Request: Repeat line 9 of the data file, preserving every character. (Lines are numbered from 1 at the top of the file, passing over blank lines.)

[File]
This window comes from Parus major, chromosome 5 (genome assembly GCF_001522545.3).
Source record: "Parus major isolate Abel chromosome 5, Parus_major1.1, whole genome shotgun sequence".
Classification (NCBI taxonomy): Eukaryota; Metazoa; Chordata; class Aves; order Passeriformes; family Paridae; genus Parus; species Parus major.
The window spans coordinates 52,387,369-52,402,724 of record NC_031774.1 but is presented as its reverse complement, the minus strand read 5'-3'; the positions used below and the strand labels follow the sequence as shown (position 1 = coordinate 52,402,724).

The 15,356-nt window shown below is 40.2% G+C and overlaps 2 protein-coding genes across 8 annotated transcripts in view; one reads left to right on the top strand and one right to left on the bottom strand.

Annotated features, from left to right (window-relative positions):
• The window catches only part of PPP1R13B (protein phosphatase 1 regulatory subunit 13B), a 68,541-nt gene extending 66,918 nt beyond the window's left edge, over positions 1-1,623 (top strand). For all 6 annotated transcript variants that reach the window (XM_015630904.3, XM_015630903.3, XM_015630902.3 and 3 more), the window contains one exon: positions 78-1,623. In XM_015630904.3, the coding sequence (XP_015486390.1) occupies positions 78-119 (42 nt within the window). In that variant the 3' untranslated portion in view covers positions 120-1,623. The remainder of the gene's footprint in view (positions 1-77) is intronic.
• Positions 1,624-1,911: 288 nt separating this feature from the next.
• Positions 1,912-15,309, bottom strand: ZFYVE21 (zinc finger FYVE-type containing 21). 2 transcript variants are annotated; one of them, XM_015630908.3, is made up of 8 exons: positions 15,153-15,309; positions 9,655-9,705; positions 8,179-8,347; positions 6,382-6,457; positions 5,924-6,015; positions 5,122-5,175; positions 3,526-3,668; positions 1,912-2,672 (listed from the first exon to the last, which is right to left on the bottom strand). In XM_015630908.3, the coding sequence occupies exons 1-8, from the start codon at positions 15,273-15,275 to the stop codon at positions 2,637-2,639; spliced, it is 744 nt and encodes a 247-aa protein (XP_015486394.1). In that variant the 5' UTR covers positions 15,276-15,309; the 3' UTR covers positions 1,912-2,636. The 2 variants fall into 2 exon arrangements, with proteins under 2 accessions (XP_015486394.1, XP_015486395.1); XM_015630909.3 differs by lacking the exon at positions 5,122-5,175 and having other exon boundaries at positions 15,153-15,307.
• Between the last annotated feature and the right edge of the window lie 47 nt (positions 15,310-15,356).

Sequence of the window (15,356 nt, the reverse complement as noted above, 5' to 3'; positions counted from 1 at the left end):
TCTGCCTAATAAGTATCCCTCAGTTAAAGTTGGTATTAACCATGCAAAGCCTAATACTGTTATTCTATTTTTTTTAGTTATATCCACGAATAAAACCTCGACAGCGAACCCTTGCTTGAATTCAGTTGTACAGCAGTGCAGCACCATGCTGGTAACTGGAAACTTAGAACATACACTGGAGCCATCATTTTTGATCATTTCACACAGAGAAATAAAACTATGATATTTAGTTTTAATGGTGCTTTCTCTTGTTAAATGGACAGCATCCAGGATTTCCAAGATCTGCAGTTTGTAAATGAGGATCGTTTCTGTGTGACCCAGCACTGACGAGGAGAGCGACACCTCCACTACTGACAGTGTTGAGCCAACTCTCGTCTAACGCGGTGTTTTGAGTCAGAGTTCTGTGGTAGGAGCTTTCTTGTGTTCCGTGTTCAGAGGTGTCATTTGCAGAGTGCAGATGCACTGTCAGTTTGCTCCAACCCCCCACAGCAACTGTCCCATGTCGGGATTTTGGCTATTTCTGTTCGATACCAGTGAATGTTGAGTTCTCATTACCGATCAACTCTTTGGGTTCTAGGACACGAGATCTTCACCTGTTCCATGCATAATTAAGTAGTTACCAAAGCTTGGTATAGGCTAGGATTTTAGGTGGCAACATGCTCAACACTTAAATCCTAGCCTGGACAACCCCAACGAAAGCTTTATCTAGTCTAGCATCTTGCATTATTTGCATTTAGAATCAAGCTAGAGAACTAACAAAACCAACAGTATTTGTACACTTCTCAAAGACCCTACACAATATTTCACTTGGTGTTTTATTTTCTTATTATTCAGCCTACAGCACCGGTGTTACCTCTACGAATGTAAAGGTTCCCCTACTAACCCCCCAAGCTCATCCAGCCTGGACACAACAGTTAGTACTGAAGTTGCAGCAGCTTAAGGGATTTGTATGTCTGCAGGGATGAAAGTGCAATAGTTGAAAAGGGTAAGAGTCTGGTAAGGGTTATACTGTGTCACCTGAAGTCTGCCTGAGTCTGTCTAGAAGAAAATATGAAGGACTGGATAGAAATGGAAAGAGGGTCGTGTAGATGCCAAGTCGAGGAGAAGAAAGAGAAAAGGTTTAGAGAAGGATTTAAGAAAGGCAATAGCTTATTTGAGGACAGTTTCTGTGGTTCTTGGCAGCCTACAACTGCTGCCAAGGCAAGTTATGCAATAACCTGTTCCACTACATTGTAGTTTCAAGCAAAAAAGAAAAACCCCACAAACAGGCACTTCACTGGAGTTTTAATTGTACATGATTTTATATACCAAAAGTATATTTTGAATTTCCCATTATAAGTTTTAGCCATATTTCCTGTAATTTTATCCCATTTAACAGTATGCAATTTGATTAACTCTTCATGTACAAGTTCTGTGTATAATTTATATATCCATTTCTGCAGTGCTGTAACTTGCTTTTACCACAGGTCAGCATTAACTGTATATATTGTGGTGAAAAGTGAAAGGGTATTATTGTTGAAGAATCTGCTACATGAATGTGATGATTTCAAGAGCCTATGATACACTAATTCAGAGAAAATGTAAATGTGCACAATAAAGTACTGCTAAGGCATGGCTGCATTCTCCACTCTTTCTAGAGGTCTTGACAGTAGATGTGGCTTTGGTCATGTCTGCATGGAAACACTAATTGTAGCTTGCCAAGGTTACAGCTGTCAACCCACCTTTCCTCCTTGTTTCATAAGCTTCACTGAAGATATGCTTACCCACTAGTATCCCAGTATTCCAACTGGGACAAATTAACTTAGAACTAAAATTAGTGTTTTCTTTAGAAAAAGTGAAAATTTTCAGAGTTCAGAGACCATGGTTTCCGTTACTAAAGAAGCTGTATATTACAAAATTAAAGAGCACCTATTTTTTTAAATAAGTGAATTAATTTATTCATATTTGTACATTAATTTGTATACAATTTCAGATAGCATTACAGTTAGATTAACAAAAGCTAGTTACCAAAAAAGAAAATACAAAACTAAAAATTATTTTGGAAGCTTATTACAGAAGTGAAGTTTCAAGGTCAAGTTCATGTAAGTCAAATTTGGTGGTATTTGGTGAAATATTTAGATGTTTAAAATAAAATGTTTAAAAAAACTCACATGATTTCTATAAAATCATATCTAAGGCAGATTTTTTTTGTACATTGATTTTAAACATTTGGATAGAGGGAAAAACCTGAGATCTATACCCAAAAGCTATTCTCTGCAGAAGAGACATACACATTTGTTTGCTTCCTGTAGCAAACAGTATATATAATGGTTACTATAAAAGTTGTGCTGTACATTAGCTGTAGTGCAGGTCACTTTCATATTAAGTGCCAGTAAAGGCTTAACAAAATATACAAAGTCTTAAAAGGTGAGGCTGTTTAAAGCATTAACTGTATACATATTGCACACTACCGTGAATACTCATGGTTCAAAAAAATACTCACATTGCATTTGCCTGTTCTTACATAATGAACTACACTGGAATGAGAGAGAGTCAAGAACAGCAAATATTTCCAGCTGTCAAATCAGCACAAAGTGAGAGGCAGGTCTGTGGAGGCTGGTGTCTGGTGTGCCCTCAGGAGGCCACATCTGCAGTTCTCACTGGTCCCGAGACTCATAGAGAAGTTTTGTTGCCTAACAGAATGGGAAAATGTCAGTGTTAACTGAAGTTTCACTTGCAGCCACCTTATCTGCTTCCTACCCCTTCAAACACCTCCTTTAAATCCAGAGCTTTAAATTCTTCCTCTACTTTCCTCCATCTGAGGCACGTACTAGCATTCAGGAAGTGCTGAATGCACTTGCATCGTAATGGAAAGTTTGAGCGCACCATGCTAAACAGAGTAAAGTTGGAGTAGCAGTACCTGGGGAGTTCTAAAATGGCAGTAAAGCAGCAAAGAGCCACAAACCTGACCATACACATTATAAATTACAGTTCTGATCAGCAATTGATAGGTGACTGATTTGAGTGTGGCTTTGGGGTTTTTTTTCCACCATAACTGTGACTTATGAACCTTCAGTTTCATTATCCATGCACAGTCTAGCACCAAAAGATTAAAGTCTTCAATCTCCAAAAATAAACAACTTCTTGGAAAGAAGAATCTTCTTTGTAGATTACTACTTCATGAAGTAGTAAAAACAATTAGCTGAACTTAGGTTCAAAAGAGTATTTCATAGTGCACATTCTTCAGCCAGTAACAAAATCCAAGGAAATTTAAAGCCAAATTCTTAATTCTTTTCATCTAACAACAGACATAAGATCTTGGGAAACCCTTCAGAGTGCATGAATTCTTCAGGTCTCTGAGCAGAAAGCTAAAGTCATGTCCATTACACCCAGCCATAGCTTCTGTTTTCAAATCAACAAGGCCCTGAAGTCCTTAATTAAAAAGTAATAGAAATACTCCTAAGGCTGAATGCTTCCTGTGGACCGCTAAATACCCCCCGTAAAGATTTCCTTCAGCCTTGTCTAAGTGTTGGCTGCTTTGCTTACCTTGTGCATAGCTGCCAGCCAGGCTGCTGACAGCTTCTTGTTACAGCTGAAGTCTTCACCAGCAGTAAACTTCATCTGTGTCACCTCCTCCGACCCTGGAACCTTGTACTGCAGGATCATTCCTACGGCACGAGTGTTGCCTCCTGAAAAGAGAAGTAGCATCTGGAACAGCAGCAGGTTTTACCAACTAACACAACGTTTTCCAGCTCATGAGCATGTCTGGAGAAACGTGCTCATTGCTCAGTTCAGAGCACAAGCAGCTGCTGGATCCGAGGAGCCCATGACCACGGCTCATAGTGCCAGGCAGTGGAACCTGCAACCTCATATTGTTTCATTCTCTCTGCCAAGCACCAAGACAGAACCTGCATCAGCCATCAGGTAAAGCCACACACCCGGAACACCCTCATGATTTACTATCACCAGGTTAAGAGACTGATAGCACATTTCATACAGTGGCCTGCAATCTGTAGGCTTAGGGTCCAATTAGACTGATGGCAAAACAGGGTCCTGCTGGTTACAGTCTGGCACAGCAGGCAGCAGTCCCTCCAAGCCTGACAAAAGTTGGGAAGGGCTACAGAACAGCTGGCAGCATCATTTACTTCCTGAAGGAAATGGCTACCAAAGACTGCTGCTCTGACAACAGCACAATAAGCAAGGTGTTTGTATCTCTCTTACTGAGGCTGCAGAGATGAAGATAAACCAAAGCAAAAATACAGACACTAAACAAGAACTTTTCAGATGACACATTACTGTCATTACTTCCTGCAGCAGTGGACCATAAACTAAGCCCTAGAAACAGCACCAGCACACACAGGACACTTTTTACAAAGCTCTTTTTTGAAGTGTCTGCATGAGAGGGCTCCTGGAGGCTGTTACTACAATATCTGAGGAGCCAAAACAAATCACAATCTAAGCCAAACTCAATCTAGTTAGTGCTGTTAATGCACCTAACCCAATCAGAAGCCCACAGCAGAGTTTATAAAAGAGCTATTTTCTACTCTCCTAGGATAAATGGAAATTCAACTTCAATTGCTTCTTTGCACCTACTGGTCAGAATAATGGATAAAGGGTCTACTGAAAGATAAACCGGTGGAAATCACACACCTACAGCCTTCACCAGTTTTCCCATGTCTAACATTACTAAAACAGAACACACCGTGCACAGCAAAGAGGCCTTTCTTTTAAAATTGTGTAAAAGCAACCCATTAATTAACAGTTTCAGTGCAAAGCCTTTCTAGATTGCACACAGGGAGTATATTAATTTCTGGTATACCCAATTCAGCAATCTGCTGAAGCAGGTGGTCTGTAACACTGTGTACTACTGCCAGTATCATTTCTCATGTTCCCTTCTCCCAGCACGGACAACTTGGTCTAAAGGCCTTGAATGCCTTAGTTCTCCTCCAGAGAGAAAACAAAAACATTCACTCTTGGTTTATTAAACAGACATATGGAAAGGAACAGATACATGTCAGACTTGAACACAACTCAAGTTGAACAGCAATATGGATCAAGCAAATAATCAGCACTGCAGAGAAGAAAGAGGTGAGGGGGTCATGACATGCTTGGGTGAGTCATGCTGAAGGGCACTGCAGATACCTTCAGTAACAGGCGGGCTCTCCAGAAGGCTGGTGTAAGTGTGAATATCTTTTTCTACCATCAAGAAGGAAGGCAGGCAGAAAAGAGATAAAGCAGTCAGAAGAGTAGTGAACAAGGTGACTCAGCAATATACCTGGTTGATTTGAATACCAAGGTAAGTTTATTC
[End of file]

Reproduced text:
• Positions 1,912-15,309, bottom strand: ZFYVE21 (zinc finger FYVE-type containing 21). 2 transcript variants are annotated; one of them, XM_015630908.3, is made up of 8 exons: positions 15,153-15,309; positions 9,655-9,705; positions 8,179-8,347; positions 6,382-6,457; positions 5,924-6,015; positions 5,122-5,175; positions 3,526-3,668; positions 1,912-2,672 (listed from the first exon to the last, which is right to left on the bottom strand). In XM_015630908.3, the coding sequence occupies exons 1-8, from the start codon at positions 15,273-15,275 to the stop codon at positions 2,637-2,639; spliced, it is 744 nt and encodes a 247-aa protein (XP_015486394.1). In that variant the 5' UTR covers positions 15,276-15,309; the 3' UTR covers positions 1,912-2,636. The 2 variants fall into 2 exon arrangements, with proteins under 2 accessions (XP_015486394.1, XP_015486395.1); XM_015630909.3 differs by lacking the exon at positions 5,122-5,175 and having other exon boundaries at positions 15,153-15,307.